Abstract: Factors Supporting Educator Preparedness to Manage Racial Encounters and Student Empowerment in Schools: A Mediational Analysis (Society for Social Work and Research 24th Annual Conference - Reducing Racial and Economic Inequality)

Factors Supporting Educator Preparedness to Manage Racial Encounters and Student Empowerment in Schools: A Mediational Analysis

Friday, January 17, 2020
Marquis BR Salon 7, ML 2 (Marriott Marquis Washington DC)
* noted as presenting author
Lloyd Talley, PhD, Postdoctoral Fellow, University of Michigan-Ann Arbor, Ann Arbor, MI

Scholars, across disciplines, note that schooling institutions are one of the major sites in which race is constructed for students (Nasir, 2012; Howard, 2006 Spencer, 2012). In alignment with this concern, there is a robust literature surrounding the relationship between student racialized psychosocial characteristics (racial identity, racial socialization) and issues of schooling performance and equity. Notably, within this literature we find that constructs such as racial socialization and coping skills, are promotive of student academic performance and well-being in schooling environments. However, less commonly investigated are the ways in which the racialized psychosocial characteristics of teachers and administrators impact their professional self-efficacy and perception of schooling equity dynamics. “Unpacking the Invisible Knapsack” is a term famously coined by Peggy McIntosh (1989) to describe the racialized ideologies, assumptions, beliefs, dispositions, and behaviors that White teachers have developed over their life course. McIntosh suggests that understanding how these dynamics operate and shape the behaviors of school-related personnel is integral to the preparation of teachers in urban schools and thus the success of students.  However, these issues are not limited to educators who identity as racially as White.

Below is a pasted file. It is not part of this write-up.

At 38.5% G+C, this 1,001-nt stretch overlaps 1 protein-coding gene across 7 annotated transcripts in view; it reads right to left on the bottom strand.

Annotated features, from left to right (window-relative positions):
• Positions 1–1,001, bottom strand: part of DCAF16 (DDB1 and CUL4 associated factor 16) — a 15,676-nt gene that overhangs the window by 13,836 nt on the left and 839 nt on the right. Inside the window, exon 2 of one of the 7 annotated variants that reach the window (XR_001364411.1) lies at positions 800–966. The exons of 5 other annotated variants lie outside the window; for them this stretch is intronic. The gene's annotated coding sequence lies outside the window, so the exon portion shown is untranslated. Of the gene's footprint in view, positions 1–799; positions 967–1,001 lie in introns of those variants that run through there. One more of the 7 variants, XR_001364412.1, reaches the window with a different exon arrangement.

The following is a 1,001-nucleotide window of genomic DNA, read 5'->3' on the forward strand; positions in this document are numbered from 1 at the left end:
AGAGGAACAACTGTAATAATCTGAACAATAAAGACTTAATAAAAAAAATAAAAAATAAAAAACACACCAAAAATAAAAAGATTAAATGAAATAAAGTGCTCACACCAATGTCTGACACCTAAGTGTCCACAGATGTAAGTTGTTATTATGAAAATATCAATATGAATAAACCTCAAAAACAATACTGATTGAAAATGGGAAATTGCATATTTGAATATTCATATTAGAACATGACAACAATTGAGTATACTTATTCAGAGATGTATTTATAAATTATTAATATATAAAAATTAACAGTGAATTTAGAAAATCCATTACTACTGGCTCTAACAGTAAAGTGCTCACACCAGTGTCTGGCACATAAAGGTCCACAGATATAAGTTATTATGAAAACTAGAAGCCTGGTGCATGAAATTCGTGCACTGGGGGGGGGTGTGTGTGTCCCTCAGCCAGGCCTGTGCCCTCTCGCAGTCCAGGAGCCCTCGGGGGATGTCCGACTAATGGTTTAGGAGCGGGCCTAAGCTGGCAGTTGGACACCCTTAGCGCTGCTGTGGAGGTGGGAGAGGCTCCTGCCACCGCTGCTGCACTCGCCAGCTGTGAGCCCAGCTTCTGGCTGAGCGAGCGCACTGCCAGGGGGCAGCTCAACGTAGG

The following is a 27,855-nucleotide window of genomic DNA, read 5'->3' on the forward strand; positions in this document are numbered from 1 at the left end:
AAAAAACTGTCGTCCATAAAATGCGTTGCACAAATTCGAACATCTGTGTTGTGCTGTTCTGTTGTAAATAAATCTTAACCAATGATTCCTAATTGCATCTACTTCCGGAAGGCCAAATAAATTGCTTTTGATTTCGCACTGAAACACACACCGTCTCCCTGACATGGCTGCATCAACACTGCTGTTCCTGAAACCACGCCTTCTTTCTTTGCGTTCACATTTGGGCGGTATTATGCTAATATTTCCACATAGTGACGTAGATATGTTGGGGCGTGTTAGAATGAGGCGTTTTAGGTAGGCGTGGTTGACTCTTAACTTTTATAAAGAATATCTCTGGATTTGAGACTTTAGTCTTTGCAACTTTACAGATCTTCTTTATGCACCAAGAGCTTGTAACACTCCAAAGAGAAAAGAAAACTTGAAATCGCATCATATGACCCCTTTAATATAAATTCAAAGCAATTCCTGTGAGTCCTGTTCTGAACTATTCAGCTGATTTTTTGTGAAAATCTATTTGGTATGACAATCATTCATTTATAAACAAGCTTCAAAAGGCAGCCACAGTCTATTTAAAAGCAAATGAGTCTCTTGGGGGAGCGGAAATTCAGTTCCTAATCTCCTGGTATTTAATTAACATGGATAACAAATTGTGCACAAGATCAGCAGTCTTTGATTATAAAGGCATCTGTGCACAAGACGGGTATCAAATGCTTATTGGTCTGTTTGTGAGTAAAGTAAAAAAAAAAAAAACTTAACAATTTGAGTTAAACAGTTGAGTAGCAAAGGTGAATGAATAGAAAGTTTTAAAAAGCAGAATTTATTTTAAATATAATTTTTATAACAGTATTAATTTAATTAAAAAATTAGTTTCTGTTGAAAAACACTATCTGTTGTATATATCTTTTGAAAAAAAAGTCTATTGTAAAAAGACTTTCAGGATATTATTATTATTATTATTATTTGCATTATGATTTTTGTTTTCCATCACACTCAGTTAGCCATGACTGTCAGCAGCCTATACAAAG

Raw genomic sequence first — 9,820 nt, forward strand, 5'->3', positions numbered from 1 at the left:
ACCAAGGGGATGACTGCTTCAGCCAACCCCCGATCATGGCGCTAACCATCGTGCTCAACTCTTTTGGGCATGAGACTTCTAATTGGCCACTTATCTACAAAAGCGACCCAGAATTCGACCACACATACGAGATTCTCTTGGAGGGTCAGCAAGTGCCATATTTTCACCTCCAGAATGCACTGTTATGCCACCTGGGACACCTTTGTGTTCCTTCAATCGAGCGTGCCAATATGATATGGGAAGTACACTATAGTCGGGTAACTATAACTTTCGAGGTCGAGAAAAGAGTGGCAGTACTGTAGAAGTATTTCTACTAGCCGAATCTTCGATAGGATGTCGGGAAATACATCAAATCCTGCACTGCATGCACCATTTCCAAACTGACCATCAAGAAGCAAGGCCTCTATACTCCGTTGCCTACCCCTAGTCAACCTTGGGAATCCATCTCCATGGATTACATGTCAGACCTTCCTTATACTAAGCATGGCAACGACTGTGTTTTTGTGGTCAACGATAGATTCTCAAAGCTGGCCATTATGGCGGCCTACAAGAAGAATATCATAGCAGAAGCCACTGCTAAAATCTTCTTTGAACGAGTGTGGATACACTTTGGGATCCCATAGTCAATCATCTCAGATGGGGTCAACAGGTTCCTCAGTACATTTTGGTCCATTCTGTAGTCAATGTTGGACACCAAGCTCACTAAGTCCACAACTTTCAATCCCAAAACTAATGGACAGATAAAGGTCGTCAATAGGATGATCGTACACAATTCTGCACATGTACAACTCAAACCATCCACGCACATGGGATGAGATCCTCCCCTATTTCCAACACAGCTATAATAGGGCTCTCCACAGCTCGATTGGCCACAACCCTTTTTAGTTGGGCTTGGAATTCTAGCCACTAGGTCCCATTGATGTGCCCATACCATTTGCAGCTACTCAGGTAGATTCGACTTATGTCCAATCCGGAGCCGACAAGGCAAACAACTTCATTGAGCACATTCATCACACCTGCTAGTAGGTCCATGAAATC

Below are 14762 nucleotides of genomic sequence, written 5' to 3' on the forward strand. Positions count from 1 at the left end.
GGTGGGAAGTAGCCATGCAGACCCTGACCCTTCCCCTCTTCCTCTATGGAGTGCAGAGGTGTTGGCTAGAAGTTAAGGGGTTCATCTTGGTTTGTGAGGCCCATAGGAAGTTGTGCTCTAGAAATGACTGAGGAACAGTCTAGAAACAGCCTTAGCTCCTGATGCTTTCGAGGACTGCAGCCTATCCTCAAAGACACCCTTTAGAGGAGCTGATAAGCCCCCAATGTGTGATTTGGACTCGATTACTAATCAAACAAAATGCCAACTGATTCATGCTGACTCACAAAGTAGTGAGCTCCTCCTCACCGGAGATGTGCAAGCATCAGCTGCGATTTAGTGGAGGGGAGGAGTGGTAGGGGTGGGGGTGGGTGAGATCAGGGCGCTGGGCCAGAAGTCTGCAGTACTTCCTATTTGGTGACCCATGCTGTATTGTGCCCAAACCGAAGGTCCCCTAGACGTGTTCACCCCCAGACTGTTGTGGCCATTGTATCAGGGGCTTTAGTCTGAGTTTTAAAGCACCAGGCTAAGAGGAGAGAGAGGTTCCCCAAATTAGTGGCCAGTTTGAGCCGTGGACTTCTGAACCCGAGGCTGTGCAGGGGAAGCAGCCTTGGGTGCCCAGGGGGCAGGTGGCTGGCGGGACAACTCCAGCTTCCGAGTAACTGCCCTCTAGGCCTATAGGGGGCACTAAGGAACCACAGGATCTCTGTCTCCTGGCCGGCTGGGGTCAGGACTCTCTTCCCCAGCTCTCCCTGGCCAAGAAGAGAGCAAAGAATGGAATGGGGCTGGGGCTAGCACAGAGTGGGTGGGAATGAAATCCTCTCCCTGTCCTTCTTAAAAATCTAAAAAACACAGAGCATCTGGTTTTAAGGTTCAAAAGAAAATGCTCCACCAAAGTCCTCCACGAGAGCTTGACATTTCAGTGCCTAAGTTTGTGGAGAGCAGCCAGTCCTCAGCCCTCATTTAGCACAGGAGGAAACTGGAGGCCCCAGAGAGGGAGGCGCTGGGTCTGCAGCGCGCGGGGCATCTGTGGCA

Racial Encounter Socialization, Appraisal, Coping Theory (RECAST; Stevenson, 2014) posits that the ability to navigate the stress of racialized encounters is dependent on one’s racial socialization experiences, coping self-efficacy, and behavioral preparation. Further, Stevenson & Coleman’s (2013) work, engaging RECAST (2014) on the impact of racialized psychosocial characteristics in independent school teachers, found that psychosocial racial characteristics were significantly associated with teacher classroom management self-efficacy and perceived ability to motivate students.


Using analysis of variance and hierarchical multiple regression techniques, this study investigates the relationship between the demographic, psychosocial racial characteristics (childhood socialization, coping self-efficacy, and stress) and the professional self-efficacy beliefs (classroom management, ability to motivate students, school commitment to diversity) of a diverse sample of educators (n=154; M= 33.26.)


Preliminary results expand and corroborate Stevenson and Coleman’s (2013) findings. Teachers and administrators who reported more childhood, high school racial socialization experiences, racial literacy and less racial stress also reported stronger classroom management, ability to motivate students, and awareness of racially dehumanizing acts committed toward students.


These findings demonstrate some of the mechanisms by which cultural competence are built and equity is achieved and thwarted in schooling environments.  Evidence indicates that improving teacher racial socialization experiences shape their perspectives and awareness of racialized schooling dynamics, However, beyond intellectual preparation, the development of racial coping skills and awareness are integral.  This suggest that more complex domain-specific modes of teacher preparation (racial: intellectual, emotional and behavioral,) are integral to educator and student well-being and performance.